http://www.haydenplanetarium.org/blog/joerao/2009/03/09/shuttle-launch-visible-along-east-coast

the shuttle can be found in the sky post-liftoff, but he notes that anywhere outside the neighborhood of Cape Canaveral it will be quite low—five to 10 degrees above the horizon. Shuttle viewing opportunities in the Northeast, where the shuttle should be visible six to eight minutes after liftoff, may be spotty due to possible cloud cover, but much of the rest of the Eastern seaboard has a relatively clear forecast around launch time.
Member Since: Posts: Comments:
Quoting StormW:


Well, I haven't really done any analysis tonight...but from my synopsis earlier:

The disturbance is moving to the WNW, and I expect this motion to continue for the next 36-48 hours.

Based on the current wind shear forecast, warm SST's of the Gulfstream, and TCHP ranging between 60-70 kj/cm2, I am forecasting further development of this disturbance.

The forecast is for the ULL to continue to move NW, then north, reducing wind shear gradually over the disturbance during the next 72 hours. The CMC and GFS shear forecast call for an upper level anticyclone to develop east of Florida, and move with the system in about 72-96 hours in the forecast period from 06Z this morning.

Based on the parameters I've analyzed, wind shear should relax enough with this disturbance to allow it to "maintain" itself as a disturbance. I am not looking for any rapid or moderate development from this during that time, but beleive we should see this organize a little more quickly once it reaches the northern Bahamas area.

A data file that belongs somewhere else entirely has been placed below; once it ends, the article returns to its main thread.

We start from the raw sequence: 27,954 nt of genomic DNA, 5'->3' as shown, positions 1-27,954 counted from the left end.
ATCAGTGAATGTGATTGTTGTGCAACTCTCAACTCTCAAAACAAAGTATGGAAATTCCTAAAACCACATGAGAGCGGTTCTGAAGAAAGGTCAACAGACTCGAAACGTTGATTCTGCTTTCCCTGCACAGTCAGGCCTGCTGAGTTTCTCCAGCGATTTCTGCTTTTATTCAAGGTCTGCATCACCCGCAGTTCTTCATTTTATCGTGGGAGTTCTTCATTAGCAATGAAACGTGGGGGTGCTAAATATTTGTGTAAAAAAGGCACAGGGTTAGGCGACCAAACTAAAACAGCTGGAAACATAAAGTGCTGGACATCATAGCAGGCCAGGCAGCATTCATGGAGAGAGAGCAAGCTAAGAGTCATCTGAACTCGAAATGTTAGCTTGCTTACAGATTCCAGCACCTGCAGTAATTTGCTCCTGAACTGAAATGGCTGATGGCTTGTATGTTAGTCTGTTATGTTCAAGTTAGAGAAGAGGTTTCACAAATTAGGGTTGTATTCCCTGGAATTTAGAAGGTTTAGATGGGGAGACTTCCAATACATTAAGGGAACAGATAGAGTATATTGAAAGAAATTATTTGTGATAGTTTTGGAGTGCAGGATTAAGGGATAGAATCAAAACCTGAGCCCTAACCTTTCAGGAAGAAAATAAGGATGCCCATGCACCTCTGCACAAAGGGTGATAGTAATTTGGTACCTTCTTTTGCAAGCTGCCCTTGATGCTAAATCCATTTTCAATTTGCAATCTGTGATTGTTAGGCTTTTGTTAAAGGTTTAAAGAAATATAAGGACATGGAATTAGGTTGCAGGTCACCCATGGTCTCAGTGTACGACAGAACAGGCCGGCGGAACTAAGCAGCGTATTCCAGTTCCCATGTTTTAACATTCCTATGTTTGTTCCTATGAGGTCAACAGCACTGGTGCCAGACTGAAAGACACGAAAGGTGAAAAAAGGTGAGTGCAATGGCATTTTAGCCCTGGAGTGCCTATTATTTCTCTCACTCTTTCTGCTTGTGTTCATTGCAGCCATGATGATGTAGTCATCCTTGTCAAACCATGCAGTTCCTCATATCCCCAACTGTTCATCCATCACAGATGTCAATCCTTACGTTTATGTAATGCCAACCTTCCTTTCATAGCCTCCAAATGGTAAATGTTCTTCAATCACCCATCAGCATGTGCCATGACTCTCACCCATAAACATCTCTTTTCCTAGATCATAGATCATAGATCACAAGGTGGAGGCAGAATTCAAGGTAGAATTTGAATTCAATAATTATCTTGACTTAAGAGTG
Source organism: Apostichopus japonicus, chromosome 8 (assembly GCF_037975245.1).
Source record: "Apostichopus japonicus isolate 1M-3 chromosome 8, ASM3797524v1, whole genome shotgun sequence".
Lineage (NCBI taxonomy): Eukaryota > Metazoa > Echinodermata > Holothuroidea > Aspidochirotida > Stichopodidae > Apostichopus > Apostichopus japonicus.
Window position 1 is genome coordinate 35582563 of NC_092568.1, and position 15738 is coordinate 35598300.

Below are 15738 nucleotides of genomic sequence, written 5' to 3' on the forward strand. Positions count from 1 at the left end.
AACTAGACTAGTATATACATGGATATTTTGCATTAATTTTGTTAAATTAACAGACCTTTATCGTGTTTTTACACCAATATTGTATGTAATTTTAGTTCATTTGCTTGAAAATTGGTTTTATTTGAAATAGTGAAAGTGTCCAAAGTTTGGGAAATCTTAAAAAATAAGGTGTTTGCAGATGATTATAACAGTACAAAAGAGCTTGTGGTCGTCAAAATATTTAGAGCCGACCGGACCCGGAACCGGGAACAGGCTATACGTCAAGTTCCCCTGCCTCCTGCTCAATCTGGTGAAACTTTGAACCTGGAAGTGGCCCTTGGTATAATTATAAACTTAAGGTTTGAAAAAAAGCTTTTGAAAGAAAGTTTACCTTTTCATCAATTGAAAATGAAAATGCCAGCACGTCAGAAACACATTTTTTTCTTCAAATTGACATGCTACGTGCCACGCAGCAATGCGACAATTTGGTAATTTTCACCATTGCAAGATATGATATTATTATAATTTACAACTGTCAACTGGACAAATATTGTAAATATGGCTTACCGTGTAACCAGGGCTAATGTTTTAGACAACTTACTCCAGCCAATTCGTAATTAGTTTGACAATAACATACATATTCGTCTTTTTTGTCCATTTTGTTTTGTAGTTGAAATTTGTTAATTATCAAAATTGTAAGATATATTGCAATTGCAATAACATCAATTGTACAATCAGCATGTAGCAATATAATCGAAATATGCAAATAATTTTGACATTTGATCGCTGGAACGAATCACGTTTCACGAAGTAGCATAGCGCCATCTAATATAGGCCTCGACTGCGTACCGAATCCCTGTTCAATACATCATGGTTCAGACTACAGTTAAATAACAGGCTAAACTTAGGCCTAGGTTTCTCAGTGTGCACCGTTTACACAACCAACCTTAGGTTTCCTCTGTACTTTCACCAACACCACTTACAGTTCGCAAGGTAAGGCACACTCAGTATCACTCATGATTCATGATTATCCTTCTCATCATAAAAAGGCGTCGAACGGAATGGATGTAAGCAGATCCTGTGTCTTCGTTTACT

Right now it's useless to follow the model track guidance. However, based on should this develop, given the current forecast steering layers maps, and support from the CMC, NOGAPS, ECMWF, and UKMET models, this system could have a direct impact on the OBX/Hatteras area. Again, it is too early to pinpoint an EXACT track for this, but this is what model consensus supports at the moment.

Of the current model runs, I cannot rule out the CMC solution of a 997mb tropical storm. Though the upper level winds will not be optimal, they would tend to support a T.S. of this nature. Again, this could change with the pattern, and forward speed and motion of the system. I can't rule out the CMC track either at this moment.

Again, I don't expect good development until this reaches the northern Bahamas area, to off the FL/GA coast.

I will continue to monitor this disturbance closely for any significant changes during the next 24 hours.


THANK YOU!!!!! :):) Dang yer good!!!! LOL
Member Since: Posts: Comments:
Quoting Chicklit:

Really? I didn't know that...


Compare the actual versus the forecast track for the next system from start to finish and you will see what I mean. If the system does not go where the models predict then they adjust according to what it is doing. If I could call a game like that I would be a winner every time LOL
Member Since: Posts: Comments:
1321. geepy86
Quoting AussieStorm:

Watching them get strapped in right now
Link

I guess my puppies will let me know when it goes. I only live a few miles from there.